Information on travel and study opportunities in the EU

Schengen visa

Visa application process

Russian citizens need to be in possession of a valid visa to enter the Schengen Area.

N.B: The possession of a Schengen visa does not guarantee the right to enter the Schengen area as the fulfilment of entry conditions and purpose of stay is checked during border control.

First-time visa applicants have to appear in person at a consulate or an authorised visa application centre when applying for a short-stay Schengen visa to have their biometric data (10-digit fingerprints and digital photographs) collected. This data is stored in the Visa Information System (VIS). The VIS is a means for Schengen countries to exchange data on visa applicants to facilitate the process and enhance security.

The procedure of collecting biometric data is simple and discreet, taking a few minutes. Frequent travellers to the Schengen Area do not have to have their fingerprints scanned for each visit, as the VIS stores scans for further visa applications over a 5-year period, irrespective of where the previous visa application was lodged.

This requirement is waived for children under the age of 12 and persons who cannot physically provide fingerprint scans.

Applications should be lodged at the consulate or visa application centre of the country of destination. Check the countries currently in the Schengen Area. For practical questions, applicants should first contact the Schengen consulate of their main country of destination or an official visa application centre in Russia.

Visa applicants are strongly advised to be vigilant when using the facilitation services of ‘visa agencies’ and other ‘visa intermediaries’ as they can be overcharged or issue forged supporting documents that will damage the visa history of the applicant.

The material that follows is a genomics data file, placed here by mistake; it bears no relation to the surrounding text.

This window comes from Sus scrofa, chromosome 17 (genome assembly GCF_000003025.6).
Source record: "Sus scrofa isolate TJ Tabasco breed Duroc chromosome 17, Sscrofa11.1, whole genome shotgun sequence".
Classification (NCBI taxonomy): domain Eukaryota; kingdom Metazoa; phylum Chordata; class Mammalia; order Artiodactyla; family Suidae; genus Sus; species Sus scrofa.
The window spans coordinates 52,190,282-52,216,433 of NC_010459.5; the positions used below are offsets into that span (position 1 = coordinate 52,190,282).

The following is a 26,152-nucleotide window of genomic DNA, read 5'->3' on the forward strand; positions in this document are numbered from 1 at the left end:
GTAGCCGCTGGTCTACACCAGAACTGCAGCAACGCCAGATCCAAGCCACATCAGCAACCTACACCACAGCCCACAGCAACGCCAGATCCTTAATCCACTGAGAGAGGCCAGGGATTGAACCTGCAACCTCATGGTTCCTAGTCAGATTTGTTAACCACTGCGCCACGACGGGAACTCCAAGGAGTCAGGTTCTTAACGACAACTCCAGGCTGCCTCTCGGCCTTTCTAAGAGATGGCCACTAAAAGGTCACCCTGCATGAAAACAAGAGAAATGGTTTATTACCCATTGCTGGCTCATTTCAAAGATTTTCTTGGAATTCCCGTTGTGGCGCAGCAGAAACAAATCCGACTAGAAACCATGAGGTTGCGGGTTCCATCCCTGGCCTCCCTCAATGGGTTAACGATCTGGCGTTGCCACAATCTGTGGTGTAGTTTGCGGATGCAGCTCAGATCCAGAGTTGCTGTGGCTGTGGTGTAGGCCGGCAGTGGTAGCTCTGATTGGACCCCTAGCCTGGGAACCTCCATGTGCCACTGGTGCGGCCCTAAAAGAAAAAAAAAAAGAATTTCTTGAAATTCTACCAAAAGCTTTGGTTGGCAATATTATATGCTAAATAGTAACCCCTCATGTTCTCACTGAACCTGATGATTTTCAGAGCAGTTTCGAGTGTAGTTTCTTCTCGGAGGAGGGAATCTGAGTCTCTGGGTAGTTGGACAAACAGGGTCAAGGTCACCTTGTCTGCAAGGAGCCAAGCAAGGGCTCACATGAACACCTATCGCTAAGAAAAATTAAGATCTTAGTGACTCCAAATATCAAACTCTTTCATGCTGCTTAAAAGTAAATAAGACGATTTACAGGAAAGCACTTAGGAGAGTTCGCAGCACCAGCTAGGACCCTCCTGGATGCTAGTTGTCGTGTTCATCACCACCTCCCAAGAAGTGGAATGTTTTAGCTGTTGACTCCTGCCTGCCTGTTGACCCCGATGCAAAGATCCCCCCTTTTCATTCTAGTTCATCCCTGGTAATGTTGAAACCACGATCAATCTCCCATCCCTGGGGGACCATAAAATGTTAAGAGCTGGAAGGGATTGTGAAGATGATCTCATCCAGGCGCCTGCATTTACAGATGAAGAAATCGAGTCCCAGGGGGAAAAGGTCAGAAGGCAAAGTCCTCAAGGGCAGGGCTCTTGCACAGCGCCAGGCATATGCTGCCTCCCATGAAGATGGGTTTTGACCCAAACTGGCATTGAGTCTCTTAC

For more details on:

  • the Schengen visa procedures, please check the FAQ (in English and in Russian). 
  • the categories allowed to travel to the EU during the COVID-19 restrictions check here.
  • the COVID-19 testing and quarantine procedures in each EU Member State check here.

Visa Facilitation

Travelling between the EU and Russia was made easier in 2007 when the EU-Russia Visa Facilitation Agreement entered into force. This agreement lowered the visa fee, made obtaining multiple-entry visas easier, simplified the list of supporting documents required, and waived visas for diplomats. The EU-Russia Joint Visa Facilitation Committee oversees on an annual basis the proper functioning of the agreement.

Russia has been for the last 10 years the top source country for Schengen visa applications, with more than 4,1 million applications in 2019. Of these visas, more than 82% were issued as multiple-entry visas in 2019, one of the highest shares in the world. Furthermore, the refusal rate was only 1,5% in 2019, one of the lowest in the world.

Study in EU

Study and training opportunities for Russian citizens in the EU

Erasmus+ is the EU’s programme for education, training, youth and sport for the period 2021-2027, offering EU-funded opportunities for higher education students, staff and institutions. 

The key aim of Erasmus+ is the learning mobility of individuals, which includes the following opportunities:

  • Erasmus Mundus Joint Masters scholarships: represent a prestigious, integrated, international study programme, jointly delivered by an international consortium of higher education institutions. EMJMs award EU-funded scholarships to the best student candidates applying under annual selection rounds. Studies must take place in at least two of the Programme Countries. Part of the studies can also take place in Partner countries if there is a partner-country institution involved.

How to apply: consult the online catalogue of Erasmus Mundus Masters programmes to choose the field of study, countries and universities, where you would like to study, visit programmes' websites to verify the entry requirements and deadlines, gather the documents (CV, Motivation Letter, Recommendation Letter, etc.) and submit your application.